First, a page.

T-Shirt Sales

The skatepark advocacy group in Tybee, Georgia not only offered printed t-shirts as a gift for a donation but they enlisted a local clothing store to help them distribute the soft goods. It’s a great way to raise awareness and target people who are prepared to spend more than $10 for a shirt, particularly if it’s for a good cause.

Source: Savannah Now

Chatham skateboarding park effort gets boost from Marc by Marc Jacobs stores

By Eric Curl

Skateboarders see parking lots, street curbs and stairwells differently than most. Instead of concrete and asphalt, they envision ollies, 50-50s and kick flips.

But, it is often illegal to bring these visions to life.

That is why the county needs a public skate park, said local skater Adam Williams, 26.

“It would be better for everybody,” Williams said.

The retail chain has been selling locally designed T-shirts to raise funds for the effort. In addition to the downtown Broughton Street location, the shirts are being sold at stores across the country and in Europe.

All of the proceeds from the sale of the $35 T-shirts go toward the park.

“It’s basically like putting $35 in a donation bin, but you’re getting a T-shirt out of it,” said Williams, who submitted the proposal to his boss for the T-shirt sale.

The money raised will go into a fund being managed by Chatham County Skate Park Supporters, a nonprofit Williams helped establish.

There are five different shirts available, all featuring hand-drawn illustrations by current or former Savannah residents.

Savannah skater and store employee Patrick Byrnes was the artist behind one of the shirts. It features some long nailed reptilian hands breaking a skateboard in half with the words “Broken Dreams” written above.

The meaning is clear, Byrnes said. It refers to those who stand in the way of the effort.

“They are taking away our dreams of skateboarding,” Byrnes said.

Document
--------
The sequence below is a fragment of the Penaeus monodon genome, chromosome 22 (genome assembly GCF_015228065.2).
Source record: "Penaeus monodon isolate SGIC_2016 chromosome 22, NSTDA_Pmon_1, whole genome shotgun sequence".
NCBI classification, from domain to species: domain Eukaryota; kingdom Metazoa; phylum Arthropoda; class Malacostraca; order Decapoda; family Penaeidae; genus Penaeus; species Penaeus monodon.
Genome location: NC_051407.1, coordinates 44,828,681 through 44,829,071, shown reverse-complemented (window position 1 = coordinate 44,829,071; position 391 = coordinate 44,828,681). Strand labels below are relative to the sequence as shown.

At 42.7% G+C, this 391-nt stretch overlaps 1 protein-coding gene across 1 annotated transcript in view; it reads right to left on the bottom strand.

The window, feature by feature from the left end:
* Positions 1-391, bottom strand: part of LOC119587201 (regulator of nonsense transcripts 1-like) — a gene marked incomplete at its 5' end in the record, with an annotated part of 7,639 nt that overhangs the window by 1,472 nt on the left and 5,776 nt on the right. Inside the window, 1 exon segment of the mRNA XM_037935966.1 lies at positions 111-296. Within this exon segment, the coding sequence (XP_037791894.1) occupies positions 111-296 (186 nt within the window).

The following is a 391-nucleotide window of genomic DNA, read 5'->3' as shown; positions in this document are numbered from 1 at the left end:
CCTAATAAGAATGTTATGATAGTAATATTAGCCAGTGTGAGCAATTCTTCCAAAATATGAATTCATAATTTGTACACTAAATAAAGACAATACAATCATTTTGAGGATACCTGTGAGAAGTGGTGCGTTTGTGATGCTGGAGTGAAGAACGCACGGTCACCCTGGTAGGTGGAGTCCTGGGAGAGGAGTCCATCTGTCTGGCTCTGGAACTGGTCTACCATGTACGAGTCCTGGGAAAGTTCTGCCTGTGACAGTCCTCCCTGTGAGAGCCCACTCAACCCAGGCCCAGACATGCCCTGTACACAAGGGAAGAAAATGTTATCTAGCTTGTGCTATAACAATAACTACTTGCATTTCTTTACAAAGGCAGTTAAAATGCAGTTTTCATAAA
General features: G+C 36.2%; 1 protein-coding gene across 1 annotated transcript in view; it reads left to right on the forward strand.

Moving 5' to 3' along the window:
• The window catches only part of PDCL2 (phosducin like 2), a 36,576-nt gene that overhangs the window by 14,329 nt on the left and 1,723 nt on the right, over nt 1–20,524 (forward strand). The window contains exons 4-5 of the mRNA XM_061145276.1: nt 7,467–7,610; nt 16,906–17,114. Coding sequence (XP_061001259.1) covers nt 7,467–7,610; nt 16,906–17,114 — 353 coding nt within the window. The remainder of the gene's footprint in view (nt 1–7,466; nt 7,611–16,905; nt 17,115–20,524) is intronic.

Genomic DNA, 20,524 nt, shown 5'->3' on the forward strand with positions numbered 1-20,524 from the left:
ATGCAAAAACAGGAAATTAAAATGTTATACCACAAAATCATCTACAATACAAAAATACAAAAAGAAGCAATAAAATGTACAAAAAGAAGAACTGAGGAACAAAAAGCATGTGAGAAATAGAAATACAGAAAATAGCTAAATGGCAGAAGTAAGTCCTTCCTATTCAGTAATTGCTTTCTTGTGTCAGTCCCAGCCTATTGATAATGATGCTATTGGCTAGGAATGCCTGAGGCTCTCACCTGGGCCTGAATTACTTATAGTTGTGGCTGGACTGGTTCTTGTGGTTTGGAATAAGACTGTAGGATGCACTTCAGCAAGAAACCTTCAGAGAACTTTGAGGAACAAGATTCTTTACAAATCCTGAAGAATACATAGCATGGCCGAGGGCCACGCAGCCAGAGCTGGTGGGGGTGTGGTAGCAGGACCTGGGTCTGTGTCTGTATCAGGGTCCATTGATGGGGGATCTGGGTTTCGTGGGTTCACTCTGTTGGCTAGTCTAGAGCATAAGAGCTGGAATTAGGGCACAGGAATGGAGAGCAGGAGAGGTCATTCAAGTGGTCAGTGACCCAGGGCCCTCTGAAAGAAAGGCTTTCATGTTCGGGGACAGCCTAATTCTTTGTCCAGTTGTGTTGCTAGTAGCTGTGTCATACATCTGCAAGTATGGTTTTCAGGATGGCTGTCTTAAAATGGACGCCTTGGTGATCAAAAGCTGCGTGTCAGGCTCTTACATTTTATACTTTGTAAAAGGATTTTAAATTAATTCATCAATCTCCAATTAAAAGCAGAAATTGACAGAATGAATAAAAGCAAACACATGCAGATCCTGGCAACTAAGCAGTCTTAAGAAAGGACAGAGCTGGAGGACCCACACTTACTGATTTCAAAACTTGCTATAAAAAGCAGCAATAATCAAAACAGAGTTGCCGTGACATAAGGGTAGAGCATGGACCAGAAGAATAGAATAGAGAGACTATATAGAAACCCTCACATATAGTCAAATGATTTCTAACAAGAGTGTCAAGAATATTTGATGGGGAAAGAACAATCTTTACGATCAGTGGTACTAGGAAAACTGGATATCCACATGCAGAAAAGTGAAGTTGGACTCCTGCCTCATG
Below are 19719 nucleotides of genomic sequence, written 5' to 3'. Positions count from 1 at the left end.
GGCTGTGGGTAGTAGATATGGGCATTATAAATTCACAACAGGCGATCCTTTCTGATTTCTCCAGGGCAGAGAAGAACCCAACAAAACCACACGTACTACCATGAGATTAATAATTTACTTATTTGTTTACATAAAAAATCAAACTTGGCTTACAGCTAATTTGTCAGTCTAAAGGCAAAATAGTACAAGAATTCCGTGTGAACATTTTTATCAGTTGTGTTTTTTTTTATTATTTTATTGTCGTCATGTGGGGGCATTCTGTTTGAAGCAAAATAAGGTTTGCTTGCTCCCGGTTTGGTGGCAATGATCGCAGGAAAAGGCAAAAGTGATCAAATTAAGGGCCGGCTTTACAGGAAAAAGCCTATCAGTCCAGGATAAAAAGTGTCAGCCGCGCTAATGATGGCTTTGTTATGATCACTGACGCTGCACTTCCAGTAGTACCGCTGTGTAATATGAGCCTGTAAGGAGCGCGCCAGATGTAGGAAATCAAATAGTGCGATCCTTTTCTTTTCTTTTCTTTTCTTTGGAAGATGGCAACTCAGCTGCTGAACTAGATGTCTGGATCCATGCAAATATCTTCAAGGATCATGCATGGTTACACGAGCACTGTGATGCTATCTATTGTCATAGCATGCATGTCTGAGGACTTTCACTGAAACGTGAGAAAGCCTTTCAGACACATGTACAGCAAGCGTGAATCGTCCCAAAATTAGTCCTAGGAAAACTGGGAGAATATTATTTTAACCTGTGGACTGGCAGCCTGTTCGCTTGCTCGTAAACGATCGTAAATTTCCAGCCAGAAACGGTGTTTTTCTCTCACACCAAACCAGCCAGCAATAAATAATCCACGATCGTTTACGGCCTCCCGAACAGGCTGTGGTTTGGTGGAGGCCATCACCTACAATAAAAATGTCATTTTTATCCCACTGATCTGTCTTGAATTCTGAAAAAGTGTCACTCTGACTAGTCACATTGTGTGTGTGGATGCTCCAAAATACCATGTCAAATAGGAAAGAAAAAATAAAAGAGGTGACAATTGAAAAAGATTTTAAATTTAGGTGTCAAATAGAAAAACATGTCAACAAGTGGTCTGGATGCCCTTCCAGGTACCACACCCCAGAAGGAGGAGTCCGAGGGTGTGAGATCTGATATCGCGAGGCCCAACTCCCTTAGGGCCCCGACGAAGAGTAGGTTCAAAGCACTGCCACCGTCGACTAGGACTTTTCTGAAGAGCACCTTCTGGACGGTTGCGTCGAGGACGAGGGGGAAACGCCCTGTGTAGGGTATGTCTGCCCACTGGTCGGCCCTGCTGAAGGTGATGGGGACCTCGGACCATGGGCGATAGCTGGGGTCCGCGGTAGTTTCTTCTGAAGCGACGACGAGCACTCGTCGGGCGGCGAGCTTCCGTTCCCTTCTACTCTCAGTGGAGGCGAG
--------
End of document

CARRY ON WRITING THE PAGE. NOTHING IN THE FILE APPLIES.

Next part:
The nonprofit group is actually an offshoot of a former organization established to raise funds for a skate park on Tybee Island. That plan was effectively killed about four years ago after some residents and city officials opposed it.

In an attempt to help spur the new group’s fundraising efforts, Chatham County commissioners in April gave tentative approval to build the park at Lake Mayer.

The location is far from a done deal, however.

The area is already congested with the hockey rink, basketball courts and a playground, said Al Lipsey, Chatham County’s deputy director of public works and park services. And there are plans to expand the parking lot and playground, Lipsey said. Those issues will have to be considered whenever the skateboarding group presents its formal plan.

“I’m not saying we’re not interested in doing it,” he said. “I just want to take a look at those other things we would like to do.”

Meanwhile, a privately run skate park in Windsor Forest, Woody’s Proshop and Park, offers skating opportunities seven days a week.

Owner Fabio Silva said he has a full-time job as a self-employed programmer and runs the skate park as a labor of love. He supports the fundraising effort because another park will generate more interest in the sport.

“I think it’s great,” he said. “Skateboarding is one of those contagious type of things.”